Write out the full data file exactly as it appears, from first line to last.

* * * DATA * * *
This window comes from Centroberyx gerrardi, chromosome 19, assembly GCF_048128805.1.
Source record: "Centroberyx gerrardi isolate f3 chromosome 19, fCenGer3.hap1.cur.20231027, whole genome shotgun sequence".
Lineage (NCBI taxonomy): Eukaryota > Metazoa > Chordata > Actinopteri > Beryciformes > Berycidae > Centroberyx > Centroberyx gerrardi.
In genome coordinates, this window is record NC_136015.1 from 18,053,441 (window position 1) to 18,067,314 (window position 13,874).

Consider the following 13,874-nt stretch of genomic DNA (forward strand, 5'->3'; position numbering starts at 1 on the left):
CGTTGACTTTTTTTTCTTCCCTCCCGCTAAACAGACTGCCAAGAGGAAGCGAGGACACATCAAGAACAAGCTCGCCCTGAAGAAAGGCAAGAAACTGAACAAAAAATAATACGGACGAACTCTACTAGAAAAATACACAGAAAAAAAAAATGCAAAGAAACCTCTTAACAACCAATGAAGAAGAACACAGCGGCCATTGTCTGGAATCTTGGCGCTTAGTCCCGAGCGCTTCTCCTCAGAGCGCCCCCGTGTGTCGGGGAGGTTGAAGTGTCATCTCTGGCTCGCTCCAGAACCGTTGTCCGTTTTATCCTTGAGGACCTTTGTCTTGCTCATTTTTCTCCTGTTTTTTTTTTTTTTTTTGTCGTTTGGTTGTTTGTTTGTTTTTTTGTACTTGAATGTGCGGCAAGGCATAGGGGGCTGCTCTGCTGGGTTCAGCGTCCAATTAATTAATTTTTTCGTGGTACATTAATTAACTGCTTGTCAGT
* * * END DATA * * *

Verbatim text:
This window comes from Centroberyx gerrardi, chromosome 19, assembly GCF_048128805.1.
Source record: "Centroberyx gerrardi isolate f3 chromosome 19, fCenGer3.hap1.cur.20231027, whole genome shotgun sequence".
Lineage (NCBI taxonomy): Eukaryota > Metazoa > Chordata > Actinopteri > Beryciformes > Berycidae > Centroberyx > Centroberyx gerrardi.
In genome coordinates, this window is record NC_136015.1 from 18,053,441 (window position 1) to 18,067,314 (window position 13,874).

Consider the following 13,874-nt stretch of genomic DNA (forward strand, 5'->3'; position numbering starts at 1 on the left):
CGTTGACTTTTTTTTCTTCCCTCCCGCTAAACAGACTGCCAAGAGGAAGCGAGGACACATCAAGAACAAGCTCGCCCTGAAGAAAGGCAAGAAACTGAACAAAAAATAATACGGACGAACTCTACTAGAAAAATACACAGAAAAAAAAAATGCAAAGAAACCTCTTAACAACCAATGAAGAAGAACACAGCGGCCATTGTCTGGAATCTTGGCGCTTAGTCCCGAGCGCTTCTCCTCAGAGCGCCCCCGTGTGTCGGGGAGGTTGAAGTGTCATCTCTGGCTCGCTCCAGAACCGTTGTCCGTTTTATCCTTGAGGACCTTTGTCTTGCTCATTTTTCTCCTGTTTTTTTTTTTTTTTTTGTCGTTTGGTTGTTTGTTTGTTTTTTTGTACTTGAATGTGCGGCAAGGCATAGGGGGCTGCTCTGCTGGGTTCAGCGTCCAATTAATTAATTTTTTCGTGGTACATTAATTAACTGCTTGTCAGT